US orthobiologics firm to buy Israeli medical tech company CartiHeal

Kfar Saba firm’s proprietary implant treats cartilage lesions in arthritic and non-arthritic joints to help alleviate pain; deal estimated at $500 million

Team of surgeons implant CartiHeal's scaffold into a 30-year-old woman's knee at Hadassah Medical Center, August 2018 (Hadassah Medical Center)
Team of surgeons implant CartiHeal's scaffold into a 30-year-old woman's knee at Hadassah Medical Center, August 2018 (Hadassah Medical Center)

Bioventus, a leading US orthobiologics firm, will be acquiring Israeli company CartiHeal, a developer of cartilage implants, for an estimated $500 million. The American company, an investor in CartiHeal, announced on Monday that it was exercising its option to buy the Israeli firm starting with a $50 million escrow payment.

Bioventus and CartiHeal had entered into an option and equity purchase agreement last year, following a $15 million equity investment in the Israeli company. Bioventus said at the time that it would move to buy CartiHeal after it receives pre-market approval by the US Food and Drug Administration for the Agili-C, an implant solution for people who have cartilage defects with or without mild to moderate knee osteoarthritis, a deterioration of cartilage and the underlying bone.

Knee pain is a common complaint that affects people of all ages. It can result from an injury, such as a torn ligament or cartilage, or from medical conditions. Osteoarthritis is one of the most common degenerative joint diseases, affecting more than 25 percent of people over 18, according to research published in Treatments for knee pain include physical therapy and knee braces, but surgical procedures may also be required.

Agili-C, made of a form of calcium carbonite called aragonite, was granted Breakthrough Device Designation by the FDA in 2020, following a global randomized, and controlled trial using Agili-C for the treatment of joint surface lesions of the knee.

As part of the study that took place in Israel, the US and Europe, over 500 patients with knee, ankle, and great toe cartilage lesions received the implant.

Alessandra Pavesio, senior VP and chief science officer at Bioventus, said Monday that the data generated by the study demonstrated the superiority of Agili-C over the surgical standard of care, namely microfracture and debridement.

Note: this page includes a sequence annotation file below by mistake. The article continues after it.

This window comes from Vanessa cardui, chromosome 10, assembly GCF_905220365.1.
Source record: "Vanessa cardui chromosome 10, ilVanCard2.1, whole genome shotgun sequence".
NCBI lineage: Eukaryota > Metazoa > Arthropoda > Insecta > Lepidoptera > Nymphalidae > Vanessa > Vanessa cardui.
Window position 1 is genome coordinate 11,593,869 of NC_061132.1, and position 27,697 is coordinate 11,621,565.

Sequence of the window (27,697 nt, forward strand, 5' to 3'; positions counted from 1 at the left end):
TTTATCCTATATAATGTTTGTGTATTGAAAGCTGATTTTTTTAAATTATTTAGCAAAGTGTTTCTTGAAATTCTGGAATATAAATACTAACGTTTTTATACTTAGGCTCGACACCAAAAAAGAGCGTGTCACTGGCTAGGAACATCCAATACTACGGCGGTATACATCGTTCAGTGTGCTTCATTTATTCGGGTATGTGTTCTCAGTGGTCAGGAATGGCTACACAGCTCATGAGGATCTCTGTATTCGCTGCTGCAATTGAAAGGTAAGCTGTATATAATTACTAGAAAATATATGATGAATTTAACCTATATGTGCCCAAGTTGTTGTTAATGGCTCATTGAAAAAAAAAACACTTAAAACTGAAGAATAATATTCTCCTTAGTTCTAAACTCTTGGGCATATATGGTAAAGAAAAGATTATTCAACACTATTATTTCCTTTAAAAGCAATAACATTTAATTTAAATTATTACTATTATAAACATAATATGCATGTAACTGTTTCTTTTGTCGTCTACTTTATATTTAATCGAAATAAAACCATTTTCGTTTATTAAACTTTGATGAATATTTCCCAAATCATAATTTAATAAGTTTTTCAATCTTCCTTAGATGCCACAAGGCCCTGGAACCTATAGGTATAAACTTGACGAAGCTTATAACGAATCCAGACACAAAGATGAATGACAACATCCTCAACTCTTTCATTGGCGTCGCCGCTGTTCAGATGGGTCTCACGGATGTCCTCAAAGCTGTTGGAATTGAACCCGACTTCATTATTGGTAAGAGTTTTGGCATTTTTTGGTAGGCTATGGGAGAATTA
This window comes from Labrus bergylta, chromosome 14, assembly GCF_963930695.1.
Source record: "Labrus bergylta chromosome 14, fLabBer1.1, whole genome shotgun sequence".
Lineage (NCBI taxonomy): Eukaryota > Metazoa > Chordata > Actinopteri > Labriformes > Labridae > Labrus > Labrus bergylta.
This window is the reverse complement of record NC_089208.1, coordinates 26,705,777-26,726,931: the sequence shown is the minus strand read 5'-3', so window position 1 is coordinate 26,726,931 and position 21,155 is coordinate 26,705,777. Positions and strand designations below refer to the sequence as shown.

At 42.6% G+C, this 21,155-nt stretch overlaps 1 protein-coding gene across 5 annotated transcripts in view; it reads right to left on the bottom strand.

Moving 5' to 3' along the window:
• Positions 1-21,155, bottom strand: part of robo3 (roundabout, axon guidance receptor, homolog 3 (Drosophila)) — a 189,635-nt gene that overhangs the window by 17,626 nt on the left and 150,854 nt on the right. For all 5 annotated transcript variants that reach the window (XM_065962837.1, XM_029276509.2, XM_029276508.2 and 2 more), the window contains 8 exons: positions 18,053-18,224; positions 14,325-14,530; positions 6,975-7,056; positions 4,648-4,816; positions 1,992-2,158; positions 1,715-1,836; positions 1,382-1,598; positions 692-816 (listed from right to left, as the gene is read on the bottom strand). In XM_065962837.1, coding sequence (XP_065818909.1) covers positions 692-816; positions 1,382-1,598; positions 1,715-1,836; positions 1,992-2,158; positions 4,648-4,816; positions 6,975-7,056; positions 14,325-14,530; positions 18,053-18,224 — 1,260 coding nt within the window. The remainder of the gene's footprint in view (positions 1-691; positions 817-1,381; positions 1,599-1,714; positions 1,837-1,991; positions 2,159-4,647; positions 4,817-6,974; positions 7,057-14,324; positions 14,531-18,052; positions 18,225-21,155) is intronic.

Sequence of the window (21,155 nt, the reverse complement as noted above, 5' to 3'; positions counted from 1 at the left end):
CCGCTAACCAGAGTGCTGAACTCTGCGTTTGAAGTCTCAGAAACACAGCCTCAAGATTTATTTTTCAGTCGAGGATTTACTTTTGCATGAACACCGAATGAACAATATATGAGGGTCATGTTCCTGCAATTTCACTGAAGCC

“We believe this product could be a strong alternative for the approximately 650,000 US patients annually receiving microfracture or debridement along with other cartilage treatment options,” said Pavesio. “Agili-C represents an exciting potential new offering for our portfolio designed to address the spectrum of osteoarthritis disease.”

CartiHeal’s Agili-C implant is made of aragonite, a form of calcium carbonite. (Screenshot)

Dr. Ken Zaslav, CartiHeal’s chief medical officer and former president of the International Cartilage Repair Society, said earlier this month that “the idea of the study design was to treat patients that we, as orthopedic surgeons, see on a daily basis in our clinics and operating rooms. This is the first multinational, randomized and controlled study which enrolled subjects with such a wide range of indications.”

Bioventus said it plans to continue working closely with CartiHeal to advance full FDA approval and prepare to commercialize the implant that could bring relief to millions of sufferers of cartilage knee pain.

Relief for millions

“Millions of patients are looking for a solution to the degeneration of knee cartilage,” Nir Altschuler, the CEO and founder of CartiHeal, told The Times of Israel in 2018 after the first Israeli patient received the implant. “Cartilage has very limited ability to be repaired. Finding a solution for cartilage regeneration is one of the holy grails of medicine.”

“The idea is to capture patients who are still active and to try to treat them before they reach the need for a knee replacement,” he said from New Jersey, where he moved with his family to supervise the multi-center clinical trial.

For Agili-C, surgeons drill out the affected area of both cartilage and bone in a minimally invasive procedure, making sure to get to the bone marrow and the stem cells within the treated area. They then insert a cylindrical scaffold that fits into the opening like a plug, “just like a screw-anchor in a wall,” Altschuler explained.

Made of aragonite, the implant is modified by CartiHeal’s patented technology so that it can interact with the implantation site. Cartilage and bone cells adhere to the implant, Altschuler said, while at the same time gradually degrading the calcium from the scaffold. Eventually, the implant is almost fully degraded as bone and cartilage regrow.

CartiHeal operates from Kfar Saba, and employs approximately 30 people. Since it was founded in 2009, the company has raised over $70 million with investors including Elron Electronic Industries, the Accelmed investment firm, Access Medical Ventures, Peregrine Ventures, and the aMoon Fund of Marius Nacht and Dr. Yair Schindel. Other strategic investors include Johnson & Johnson, through its JJDC investment arm.

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